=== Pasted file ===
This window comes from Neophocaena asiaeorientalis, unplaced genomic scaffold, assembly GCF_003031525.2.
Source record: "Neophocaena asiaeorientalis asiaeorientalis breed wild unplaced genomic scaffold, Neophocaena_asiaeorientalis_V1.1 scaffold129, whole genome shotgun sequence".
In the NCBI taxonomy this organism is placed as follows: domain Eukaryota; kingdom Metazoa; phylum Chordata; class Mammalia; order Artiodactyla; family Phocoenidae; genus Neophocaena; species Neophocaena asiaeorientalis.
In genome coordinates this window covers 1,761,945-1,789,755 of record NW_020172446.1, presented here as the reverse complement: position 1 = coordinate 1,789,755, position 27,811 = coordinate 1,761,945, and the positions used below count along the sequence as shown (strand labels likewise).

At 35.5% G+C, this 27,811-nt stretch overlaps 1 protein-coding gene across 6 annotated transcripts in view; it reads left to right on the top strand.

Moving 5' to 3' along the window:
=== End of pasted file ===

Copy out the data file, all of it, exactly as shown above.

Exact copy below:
This window comes from Neophocaena asiaeorientalis, unplaced genomic scaffold, assembly GCF_003031525.2.
Source record: "Neophocaena asiaeorientalis asiaeorientalis breed wild unplaced genomic scaffold, Neophocaena_asiaeorientalis_V1.1 scaffold129, whole genome shotgun sequence".
In the NCBI taxonomy this organism is placed as follows: domain Eukaryota; kingdom Metazoa; phylum Chordata; class Mammalia; order Artiodactyla; family Phocoenidae; genus Neophocaena; species Neophocaena asiaeorientalis.
In genome coordinates this window covers 1,761,945-1,789,755 of record NW_020172446.1, presented here as the reverse complement: position 1 = coordinate 1,789,755, position 27,811 = coordinate 1,761,945, and the positions used below count along the sequence as shown (strand labels likewise).

At 35.5% G+C, this 27,811-nt stretch overlaps 1 protein-coding gene across 6 annotated transcripts in view; it reads left to right on the top strand.

Moving 5' to 3' along the window: